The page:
ENGLAND’S CHRISTIAN HERITAGE
The church we attend was founded by C. H. Spurgeon.
We visited London’s Metropolitan Tabernacle, proclaiming the gospel of Jesus Christ since 1650. It was pastored by C H Spurgeon 1854-1892. Thousands gathered every Sunday for over forty years to hear Spurgeon’s lively sermons. In addition to his regular pastoral duties, he founded Sunday schools, churches, an orphanage, and the Pastor's College. He edited a monthly church magazine and promoted literature distribution.
Richard with Dr. Peter Masters standing in front of C. H. Spurgeon’s pulpit and the last portrait painted of that great theologian.
Suzanna at what remains of Reigate Castle, in walking distance of our apartment. John Foxe (1516-1587), author of Foxe's Book of Martyrs did some of his writing here. While living here in 1550, he acted as tutor to nephews of his patron Mary Fitzroy, the duchess of Richmond.
William Booth (1829–1912) was a British Methodist preacher who founded The Salvation Army and became its first General (1878–1912). The Christian movement with a quasi-military structure and government founded in 1865 has spread from London, England to many parts of the world and is known for being one of the largest distributors of humanitarian aid.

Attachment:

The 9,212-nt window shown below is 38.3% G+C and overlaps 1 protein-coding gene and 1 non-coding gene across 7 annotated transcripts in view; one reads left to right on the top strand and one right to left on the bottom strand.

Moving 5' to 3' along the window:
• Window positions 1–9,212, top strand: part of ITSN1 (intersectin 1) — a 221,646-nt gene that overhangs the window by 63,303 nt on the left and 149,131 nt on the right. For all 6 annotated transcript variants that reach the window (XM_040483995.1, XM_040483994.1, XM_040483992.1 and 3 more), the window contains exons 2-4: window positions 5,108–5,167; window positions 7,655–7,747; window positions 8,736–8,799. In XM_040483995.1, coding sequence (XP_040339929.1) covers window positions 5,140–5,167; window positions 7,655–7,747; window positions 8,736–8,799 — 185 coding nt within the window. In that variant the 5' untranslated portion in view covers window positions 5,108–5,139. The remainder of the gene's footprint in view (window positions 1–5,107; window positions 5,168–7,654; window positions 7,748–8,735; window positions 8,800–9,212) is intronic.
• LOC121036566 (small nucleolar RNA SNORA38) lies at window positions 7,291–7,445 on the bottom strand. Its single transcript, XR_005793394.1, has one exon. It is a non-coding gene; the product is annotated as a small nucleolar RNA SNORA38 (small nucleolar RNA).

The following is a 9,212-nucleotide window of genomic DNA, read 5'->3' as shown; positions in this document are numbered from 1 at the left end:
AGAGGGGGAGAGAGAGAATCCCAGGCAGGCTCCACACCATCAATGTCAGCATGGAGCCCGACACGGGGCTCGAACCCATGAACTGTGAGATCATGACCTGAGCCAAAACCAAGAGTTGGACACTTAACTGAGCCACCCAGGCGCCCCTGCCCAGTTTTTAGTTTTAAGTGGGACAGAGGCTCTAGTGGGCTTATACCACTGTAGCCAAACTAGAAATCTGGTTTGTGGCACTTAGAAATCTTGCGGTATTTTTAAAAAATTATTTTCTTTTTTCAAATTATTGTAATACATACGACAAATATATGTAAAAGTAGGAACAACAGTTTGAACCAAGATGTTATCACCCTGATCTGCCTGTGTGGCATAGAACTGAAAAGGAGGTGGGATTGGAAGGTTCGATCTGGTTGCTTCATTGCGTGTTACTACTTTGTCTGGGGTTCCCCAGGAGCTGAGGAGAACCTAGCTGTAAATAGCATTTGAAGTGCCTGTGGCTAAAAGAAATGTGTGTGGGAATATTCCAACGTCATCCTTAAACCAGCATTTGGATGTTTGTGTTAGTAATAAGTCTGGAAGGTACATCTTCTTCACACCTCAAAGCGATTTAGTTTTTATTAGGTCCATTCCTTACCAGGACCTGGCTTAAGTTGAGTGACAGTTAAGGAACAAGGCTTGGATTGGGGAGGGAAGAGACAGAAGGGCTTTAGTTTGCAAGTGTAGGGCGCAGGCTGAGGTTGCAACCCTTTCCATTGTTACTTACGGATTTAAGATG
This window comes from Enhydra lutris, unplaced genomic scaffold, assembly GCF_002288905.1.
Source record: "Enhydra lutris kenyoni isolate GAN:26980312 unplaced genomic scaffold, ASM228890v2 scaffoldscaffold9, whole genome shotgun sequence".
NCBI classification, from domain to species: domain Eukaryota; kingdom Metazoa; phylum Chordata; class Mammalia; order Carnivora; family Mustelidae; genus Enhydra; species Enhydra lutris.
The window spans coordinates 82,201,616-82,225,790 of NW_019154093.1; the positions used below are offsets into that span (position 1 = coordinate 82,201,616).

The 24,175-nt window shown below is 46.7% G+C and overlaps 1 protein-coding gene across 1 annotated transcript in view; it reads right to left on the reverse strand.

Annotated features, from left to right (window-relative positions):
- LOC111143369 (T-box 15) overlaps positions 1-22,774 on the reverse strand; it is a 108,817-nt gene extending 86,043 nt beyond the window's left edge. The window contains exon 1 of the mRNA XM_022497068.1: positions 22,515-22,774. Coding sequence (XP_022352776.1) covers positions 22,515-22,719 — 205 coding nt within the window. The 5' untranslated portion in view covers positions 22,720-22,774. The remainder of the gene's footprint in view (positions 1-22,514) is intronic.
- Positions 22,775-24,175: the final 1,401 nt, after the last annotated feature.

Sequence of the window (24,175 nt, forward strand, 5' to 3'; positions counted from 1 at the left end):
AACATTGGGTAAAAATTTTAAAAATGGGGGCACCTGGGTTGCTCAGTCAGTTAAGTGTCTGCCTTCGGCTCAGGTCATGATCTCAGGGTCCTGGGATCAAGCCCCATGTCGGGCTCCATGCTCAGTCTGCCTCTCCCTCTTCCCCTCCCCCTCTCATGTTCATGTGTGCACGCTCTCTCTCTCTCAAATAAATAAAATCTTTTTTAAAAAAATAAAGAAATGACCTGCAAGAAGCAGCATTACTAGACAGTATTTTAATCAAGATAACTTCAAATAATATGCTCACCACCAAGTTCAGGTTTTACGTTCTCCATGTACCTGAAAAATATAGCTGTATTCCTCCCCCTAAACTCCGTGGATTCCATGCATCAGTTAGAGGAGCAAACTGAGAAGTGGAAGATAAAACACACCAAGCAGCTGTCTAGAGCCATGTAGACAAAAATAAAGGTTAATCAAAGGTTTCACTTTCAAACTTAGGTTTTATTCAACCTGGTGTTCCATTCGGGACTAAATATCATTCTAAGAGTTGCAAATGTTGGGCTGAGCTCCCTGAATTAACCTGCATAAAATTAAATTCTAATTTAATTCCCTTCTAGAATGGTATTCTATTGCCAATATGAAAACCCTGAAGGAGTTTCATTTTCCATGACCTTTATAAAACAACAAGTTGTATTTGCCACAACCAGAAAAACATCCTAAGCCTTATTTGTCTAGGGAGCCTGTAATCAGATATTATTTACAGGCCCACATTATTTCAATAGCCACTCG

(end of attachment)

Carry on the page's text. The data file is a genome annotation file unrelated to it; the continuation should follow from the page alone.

John Wesley (1703-1791), the founder of Methodism, preached his last sermon in Leatherhead on 23 February 1791.
We recently visited Battle, the site of the Battle of Hastings where William, Duke of Normandy, defeated King Harold II to become William I in 1066. We are standing in the crypt of the Benedictine Abbey which was built on the battlefield. Within sight of the battlefield is this lovely church.
St Mary the Virgin (Battle) - St Mary's has been at the centre of Christian life in Battle for nearly 900 years. This beautiful Parish Church was founded by Abbot Ralph circa. A.D.1115. It was established to serve the community which had grown up around the Benedictine Abbey of St. Martin.
St. Mary's, Reigate - In walking distance of our home is a church that possibly predates the Norman Conquest of England.
In a nearby town of Dorking, we found the place where John Wesley established the first Methodist chapel in Dorking in 1772.
This stone plaque in St. Mary’s Church (Westerham) is dedicated to John Fryth, scholar and Protestant martyr. Fryth was born in Westerham in 1503. He adopted Protestant views and fled abroad to help William Tyndale with his Bible translation. On his return to England he was arrested and held in the Tower, before being burned at Smithfield on 4th July 1533.
The font [receptacle for baptismal water] in this picture was used to baptize John Fryth; Benjamin Hoadley, the controversial Bishop of Bangor (1576); General James Wolfe, victor of Quebec; and Jeremy Bernard Soames, grandson of Sir Winston Churchill (1952)